Rob Fraser (RF), MSc., Lab Manager at ViVitro Labs, met Dr. Padala during a tour of the southeast US and was impressed with Dr. Padala’s work and use of the SuperPump in his research. The following interview was conducted in late spring.
RF: Please tell us a bit about your current work.
MP: My primary job is to oversee and direct the structural heart research program in Cardiothoracic Surgery where our focus is on studying mitral valve disease and heart failure. Primarily we are studying mechanisms of mitral valve disease, in a manner that turn these findings into new technologies or solutions for use in patients. We start by studying mitral disease in human subjects with imaging, create the condition in bench and in-vivo animal models, develop new catheter technologies to treat the disease in these models, and translate the technologies back to use in humans.
From a device commercialization standpoint, we are yet to commercialize our inventions, but we have transcatheter technologies in pre-clinical trials. We do most of the testing in our laboratories and are hoping to spin these off into viable companies in the very near future.
RF: What are reactions from colleagues in the industry?
MP: Being at the interface of engineering, surgery and pre-clinical research, we get to interact with industry small and large. There is a lot of interest in the mitral space, which is our main area of interest. There is a lot of activity to treat mitral regurgitation and associated heart failure with new devices, but no one has ‘skinned the cat’ yet. So it’s an interesting and emerging field to be in.
RF: You are definitely in the forefront working in the mitral space. Can you give us an overview of how you go from basic science through to chronic animal studies?
Sure. The process we typically follow is: We start with the patient and we hope to end with the patient. We have a four step process –
(Step 1) Use cardiac imaging in patients to study mechanisms of mitral valve disease. At Emory, we have a pretty high volume of patients presenting with mitral valve disease, so there is a chance to conduct hypothesis driven clinical studies. We use echocardiography and MRI in these patients to understand the disease process.
(Step 2) Deriving from the human studies we try to mimic similar conditions in bench models and animals. This becomes our test bed for new insights, new techniques for valve repair, and new technologies as well.
(Step 3) We study the efficacy of the new techniques and technologies we have developed and publish them in literature, but before that we patent them so we can continue to develop them into products. Being at a university, we have access to a dedicated team that helps us with prosecuting the patents in a timely manner. Once the idea is protected, we develop the prototypes, mostly 3D printing the designs in our own lab or work with commercial vendors for Nitinol machining or silicone molding. We implant them back into the animal or bench models we have developed to get the proof of concept data.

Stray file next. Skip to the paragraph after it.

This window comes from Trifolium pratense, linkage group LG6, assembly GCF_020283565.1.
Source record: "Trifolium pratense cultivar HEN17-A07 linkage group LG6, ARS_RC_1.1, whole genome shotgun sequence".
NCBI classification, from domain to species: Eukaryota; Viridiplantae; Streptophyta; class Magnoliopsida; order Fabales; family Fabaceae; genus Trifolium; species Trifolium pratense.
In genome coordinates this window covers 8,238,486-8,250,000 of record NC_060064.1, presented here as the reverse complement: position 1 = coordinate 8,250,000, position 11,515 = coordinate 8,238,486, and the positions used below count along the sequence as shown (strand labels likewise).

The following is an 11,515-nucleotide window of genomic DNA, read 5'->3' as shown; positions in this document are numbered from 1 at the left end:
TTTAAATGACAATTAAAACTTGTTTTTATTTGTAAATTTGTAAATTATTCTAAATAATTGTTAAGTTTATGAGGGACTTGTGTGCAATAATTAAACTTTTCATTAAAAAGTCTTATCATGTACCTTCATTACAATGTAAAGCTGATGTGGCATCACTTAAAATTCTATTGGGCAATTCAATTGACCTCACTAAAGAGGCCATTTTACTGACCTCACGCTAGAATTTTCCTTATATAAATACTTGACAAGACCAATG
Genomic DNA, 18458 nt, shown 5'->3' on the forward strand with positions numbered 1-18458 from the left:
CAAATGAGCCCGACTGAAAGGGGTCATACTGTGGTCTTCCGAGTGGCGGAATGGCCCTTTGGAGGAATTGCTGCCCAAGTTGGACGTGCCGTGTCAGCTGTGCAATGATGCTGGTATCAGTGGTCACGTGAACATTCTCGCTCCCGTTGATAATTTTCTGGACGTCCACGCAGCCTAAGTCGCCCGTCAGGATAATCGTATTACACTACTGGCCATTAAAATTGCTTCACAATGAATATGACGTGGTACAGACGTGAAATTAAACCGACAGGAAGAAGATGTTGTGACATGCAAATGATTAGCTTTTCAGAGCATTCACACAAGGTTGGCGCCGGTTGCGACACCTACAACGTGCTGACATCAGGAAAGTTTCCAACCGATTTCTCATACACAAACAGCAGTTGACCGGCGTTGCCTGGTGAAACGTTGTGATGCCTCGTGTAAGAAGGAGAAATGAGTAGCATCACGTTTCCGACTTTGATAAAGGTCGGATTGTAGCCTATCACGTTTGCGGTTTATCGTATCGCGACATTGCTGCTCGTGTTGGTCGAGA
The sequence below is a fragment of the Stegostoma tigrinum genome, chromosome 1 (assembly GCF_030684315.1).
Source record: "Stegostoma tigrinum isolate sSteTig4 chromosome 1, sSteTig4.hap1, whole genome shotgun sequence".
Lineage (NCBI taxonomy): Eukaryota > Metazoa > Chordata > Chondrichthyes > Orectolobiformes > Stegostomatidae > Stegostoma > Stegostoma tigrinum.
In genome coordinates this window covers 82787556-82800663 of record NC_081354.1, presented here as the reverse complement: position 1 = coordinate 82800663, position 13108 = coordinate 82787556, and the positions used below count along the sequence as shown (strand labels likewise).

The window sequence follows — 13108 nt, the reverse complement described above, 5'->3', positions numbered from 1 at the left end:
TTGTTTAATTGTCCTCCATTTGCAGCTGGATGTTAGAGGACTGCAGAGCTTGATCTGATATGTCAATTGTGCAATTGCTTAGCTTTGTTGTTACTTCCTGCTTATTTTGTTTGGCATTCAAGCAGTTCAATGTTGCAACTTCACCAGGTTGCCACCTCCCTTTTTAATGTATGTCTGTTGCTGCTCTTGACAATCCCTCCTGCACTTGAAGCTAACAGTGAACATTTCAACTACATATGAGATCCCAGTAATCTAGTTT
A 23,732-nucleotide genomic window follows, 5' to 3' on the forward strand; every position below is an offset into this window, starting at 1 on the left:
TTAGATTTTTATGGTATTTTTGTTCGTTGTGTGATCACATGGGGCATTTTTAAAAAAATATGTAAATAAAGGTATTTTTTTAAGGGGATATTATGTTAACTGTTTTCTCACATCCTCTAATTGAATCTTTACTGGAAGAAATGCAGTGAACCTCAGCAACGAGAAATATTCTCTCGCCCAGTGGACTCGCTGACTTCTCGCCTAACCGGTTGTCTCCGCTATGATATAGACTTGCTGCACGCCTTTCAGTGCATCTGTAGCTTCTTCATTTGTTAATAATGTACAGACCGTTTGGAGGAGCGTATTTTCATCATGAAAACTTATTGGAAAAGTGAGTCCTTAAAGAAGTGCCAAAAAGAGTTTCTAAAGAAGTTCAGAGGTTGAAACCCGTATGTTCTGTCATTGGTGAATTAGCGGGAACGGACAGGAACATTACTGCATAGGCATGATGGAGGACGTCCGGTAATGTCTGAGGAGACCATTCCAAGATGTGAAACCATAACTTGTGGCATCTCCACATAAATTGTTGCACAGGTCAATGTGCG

(Step 4) Once that stage has passed through, we have a dedicated engineering team within our laboratory that focuses on taking these technologies forward to first in man studies. The team has engineers and technicians who are adept at validation studies, conducting failure and durability testing, and a person with dedicated time to document everything according to defined standards. We built this team over time, after realizing that this process really cannot happen in a traditional research environment.
RF: Could you highlight your benchtop testing and how ViVitro Labs plays a part?
MP: We use ViVitro SuperPump and the programmer for ex-vivo flow loop studies. In our lab we have developed pulsatile heart and aortic flow loops to test our devices and the SuperPump is an effective solution for us.
RF: What are your future research plans and goals?
MP: We are continuing the work in the mitral space. We have some exciting new surgical techniques that we recently presented at the American Association of Thoracic Surgeons meeting. We are on the verge of taking those techniques to try them out on patients. In parallel we are also developing transcatheter mitral valve repair and replacement technology in our laboratory.
RF: Do you have any advice for start-ups designing a novel device?
MP: That’s a tough question, as I never ran a start-up, not yet. I work amidst cardiac surgeons and cardiologists, and one thing I found very useful for engineers is a good understanding of the anatomy and mechanism of action. I have learnt that the simplest and most elegant solutions are the ones that make it to clinical use, not those over engineered or with too many moving parts. Spending substantial time in understanding the 3D anatomy has benefited us, and I have found surgeons to be great to bounce ideas off. They look at structures in 3D everyday, feel the tissue and have an intuitive feel of which devices might fail or stay. Cardiologists are great too, but I have found that their thinking is limited to echo views or fluoroscopic views that they see everyday, they think in 2D!
RF: Very valuable advice. For my final question, do you consider yourself an engineer or a clinician? Or both? And how does that impact your work?
MP: I’m not a clinician. I’m a mechanical engineer by training, with my research team in a clinical cardiac surgery division at Emory. I feel I design better solutions to clinical problems now after seeing human surgeries and doing several animal surgeries. It helps bridge the gap between theoretical solutions and practical solutions.
Read more interviews with Cardiovascular Pioneers.